The other challenge is in launching campaigns that make a bold statement, we know that a debate will start in the media and in the public when it launches. The way that we prepare for that is to make sure that the wider Army, as well as a set of Army influencers who are big personalities on the scene, commenting about Army issues, were briefed on the campaign before it launched. That means that when it launches, they have the understanding to go into media conversations and discuss what we’re doing and how to give a positive side to the debate that’s happening.
Kean: That’s been a massive change over the past five years, we’ve learnt how to do that. It’s really important because one of the main things that we need to get across to people in the Army is that this work isn’t intended for them. It’s intended for people who don’t know about the Army yet. A lot of people will ask what is has to do with them and the answer is nothing, they’ve been through the process. Before, people just put the stuff out and hoped that they liked it. Now, we spend lots of time not only talking to the top generals, but also talking to the sergeant majors and the people in the Army to explain to them why we do it.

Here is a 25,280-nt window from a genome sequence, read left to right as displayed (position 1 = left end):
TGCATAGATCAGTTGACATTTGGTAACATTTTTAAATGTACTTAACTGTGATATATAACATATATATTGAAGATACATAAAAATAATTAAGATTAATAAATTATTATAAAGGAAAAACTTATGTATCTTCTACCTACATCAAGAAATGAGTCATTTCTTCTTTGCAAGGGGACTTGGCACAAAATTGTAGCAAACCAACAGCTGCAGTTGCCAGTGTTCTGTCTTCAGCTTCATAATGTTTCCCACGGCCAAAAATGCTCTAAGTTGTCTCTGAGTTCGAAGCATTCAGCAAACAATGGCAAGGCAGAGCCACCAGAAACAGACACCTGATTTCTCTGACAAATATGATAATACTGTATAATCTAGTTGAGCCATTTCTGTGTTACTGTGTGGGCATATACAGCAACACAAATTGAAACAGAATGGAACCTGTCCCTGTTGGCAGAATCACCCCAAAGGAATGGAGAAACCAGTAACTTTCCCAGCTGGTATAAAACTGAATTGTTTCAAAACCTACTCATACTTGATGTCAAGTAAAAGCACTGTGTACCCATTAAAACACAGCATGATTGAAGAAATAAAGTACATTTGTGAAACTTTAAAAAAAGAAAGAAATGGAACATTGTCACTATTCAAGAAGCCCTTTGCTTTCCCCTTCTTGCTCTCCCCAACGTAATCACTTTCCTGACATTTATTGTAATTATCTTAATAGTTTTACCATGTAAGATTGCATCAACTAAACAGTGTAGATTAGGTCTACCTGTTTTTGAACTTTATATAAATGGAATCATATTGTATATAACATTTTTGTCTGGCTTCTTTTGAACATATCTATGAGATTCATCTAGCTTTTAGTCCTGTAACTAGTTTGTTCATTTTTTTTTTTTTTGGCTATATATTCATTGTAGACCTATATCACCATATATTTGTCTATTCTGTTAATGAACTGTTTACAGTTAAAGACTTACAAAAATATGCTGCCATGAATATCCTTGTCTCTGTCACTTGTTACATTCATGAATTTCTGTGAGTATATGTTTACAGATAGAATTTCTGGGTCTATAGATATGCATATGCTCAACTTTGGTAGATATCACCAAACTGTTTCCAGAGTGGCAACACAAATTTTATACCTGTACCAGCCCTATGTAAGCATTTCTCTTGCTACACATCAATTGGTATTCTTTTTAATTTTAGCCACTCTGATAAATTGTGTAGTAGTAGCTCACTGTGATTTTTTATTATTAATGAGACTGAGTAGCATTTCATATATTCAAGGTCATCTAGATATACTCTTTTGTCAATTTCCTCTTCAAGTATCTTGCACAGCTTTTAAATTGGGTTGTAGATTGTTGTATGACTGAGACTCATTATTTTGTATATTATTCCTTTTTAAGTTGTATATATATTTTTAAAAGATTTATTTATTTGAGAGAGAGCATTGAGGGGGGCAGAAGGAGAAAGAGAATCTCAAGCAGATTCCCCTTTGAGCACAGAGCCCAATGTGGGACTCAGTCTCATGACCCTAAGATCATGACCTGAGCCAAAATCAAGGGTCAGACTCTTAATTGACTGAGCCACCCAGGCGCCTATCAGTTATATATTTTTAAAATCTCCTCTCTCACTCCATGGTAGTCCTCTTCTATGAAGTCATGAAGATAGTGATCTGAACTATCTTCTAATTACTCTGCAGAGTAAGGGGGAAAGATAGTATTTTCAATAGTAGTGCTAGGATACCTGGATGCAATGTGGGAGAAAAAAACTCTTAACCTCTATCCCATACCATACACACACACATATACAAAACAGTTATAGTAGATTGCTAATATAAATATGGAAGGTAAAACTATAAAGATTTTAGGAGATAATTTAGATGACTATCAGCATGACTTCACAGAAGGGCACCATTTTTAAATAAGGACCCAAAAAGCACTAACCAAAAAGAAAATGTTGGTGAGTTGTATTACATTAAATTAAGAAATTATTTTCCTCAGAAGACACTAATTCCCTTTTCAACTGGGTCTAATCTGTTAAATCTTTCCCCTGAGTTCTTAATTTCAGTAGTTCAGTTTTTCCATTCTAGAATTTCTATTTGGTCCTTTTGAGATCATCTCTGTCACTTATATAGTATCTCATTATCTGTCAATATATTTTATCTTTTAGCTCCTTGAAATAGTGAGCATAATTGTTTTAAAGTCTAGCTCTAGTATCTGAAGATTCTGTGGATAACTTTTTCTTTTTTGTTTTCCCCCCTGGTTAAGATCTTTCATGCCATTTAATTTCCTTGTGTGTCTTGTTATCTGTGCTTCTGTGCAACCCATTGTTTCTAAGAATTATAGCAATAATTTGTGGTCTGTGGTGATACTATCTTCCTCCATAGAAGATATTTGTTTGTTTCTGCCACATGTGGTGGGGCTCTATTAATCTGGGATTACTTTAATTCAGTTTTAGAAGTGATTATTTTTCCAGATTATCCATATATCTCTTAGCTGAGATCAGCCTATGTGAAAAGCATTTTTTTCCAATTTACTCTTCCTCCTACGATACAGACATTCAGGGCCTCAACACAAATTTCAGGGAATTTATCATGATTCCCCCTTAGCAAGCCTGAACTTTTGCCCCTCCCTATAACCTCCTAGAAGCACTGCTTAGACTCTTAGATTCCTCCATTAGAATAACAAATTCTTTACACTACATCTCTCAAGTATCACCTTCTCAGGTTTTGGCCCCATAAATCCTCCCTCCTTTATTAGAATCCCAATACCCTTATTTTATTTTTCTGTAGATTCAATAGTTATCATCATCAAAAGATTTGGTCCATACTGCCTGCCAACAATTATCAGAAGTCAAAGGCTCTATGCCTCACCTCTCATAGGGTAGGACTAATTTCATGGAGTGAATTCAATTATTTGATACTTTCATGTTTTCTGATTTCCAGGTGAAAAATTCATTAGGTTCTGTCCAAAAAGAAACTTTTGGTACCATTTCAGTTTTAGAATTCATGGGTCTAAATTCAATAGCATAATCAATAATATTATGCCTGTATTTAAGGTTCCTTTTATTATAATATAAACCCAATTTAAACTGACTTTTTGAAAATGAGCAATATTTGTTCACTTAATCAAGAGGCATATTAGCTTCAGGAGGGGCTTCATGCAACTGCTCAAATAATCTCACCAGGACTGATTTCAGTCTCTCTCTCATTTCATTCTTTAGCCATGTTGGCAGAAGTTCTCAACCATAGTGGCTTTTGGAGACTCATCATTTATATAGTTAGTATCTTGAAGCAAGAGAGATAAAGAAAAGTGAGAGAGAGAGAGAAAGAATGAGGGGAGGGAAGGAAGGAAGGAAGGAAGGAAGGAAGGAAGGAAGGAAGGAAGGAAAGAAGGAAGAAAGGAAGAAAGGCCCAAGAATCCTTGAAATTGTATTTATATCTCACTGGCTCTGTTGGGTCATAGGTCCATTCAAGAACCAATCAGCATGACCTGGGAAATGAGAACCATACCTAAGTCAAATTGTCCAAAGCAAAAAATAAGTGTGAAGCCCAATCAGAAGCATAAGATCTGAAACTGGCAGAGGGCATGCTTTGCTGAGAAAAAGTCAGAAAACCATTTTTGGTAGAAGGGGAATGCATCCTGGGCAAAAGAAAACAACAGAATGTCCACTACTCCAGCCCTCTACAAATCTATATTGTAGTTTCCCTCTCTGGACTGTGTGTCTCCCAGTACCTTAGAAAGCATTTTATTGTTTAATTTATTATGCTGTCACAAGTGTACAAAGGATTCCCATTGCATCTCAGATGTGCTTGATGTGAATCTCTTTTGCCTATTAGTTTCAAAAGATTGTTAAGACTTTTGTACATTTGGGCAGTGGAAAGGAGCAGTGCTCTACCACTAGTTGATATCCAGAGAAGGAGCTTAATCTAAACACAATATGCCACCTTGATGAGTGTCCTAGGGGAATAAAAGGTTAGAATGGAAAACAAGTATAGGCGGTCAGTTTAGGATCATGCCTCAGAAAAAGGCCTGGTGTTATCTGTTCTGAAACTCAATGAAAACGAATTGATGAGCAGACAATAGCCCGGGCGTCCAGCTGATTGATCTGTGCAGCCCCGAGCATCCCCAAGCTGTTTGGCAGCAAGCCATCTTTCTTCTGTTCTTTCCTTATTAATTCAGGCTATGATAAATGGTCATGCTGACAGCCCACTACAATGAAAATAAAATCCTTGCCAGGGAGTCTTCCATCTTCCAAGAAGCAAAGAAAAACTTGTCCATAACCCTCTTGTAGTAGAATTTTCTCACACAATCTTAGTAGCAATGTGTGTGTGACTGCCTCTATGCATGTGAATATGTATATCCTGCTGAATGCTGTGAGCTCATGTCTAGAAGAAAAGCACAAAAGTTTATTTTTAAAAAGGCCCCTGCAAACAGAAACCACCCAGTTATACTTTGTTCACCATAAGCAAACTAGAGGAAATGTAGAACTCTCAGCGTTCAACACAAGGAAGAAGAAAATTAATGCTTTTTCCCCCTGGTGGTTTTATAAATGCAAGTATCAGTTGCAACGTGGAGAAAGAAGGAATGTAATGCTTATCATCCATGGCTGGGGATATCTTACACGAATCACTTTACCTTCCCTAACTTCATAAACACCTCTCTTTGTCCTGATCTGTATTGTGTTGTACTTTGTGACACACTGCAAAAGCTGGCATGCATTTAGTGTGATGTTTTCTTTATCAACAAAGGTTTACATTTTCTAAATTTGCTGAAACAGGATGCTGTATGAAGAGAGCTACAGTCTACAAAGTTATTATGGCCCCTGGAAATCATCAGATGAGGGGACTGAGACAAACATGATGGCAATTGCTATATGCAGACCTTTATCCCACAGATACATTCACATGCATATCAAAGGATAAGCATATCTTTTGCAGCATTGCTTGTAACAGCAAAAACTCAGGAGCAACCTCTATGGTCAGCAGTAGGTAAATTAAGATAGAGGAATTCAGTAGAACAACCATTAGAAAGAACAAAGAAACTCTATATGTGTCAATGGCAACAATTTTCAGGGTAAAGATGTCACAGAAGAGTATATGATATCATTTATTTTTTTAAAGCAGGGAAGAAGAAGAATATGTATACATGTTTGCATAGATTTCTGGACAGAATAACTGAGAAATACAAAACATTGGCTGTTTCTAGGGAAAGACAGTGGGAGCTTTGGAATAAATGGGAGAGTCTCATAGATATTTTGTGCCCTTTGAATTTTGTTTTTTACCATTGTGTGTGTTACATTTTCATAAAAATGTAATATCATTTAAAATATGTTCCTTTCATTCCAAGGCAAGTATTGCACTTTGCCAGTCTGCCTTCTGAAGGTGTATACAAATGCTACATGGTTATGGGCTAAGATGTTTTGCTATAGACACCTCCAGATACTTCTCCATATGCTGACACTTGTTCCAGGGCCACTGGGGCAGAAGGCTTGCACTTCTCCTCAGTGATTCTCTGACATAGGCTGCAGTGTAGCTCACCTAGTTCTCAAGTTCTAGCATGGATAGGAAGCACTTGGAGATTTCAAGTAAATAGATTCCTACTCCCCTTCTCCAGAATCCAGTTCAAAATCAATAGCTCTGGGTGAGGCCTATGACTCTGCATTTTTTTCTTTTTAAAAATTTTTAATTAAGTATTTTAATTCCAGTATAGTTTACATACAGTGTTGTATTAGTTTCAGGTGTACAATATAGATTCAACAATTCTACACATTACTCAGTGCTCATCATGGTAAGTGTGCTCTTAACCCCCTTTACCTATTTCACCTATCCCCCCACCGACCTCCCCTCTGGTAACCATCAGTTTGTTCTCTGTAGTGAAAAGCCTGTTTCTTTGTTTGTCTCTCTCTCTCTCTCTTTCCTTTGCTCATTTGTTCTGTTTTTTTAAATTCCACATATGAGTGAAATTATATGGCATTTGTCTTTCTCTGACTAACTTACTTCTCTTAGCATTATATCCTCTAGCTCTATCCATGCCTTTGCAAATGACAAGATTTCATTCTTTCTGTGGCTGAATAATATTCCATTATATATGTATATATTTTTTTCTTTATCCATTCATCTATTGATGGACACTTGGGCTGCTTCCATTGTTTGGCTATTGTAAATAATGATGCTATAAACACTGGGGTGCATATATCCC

Can you tell me a bit about the media plan that you had in place?
Kean: It’s all about making a big splash early on in January and then throughout the year by targeting people on social and all sorts of digital display. It’s all data driven and done in different bits of the year which are relevant to the times that people start to assess their careers. January is a classic time when people start to think about a new job, but there are other similar times of the year, like during exam season for students.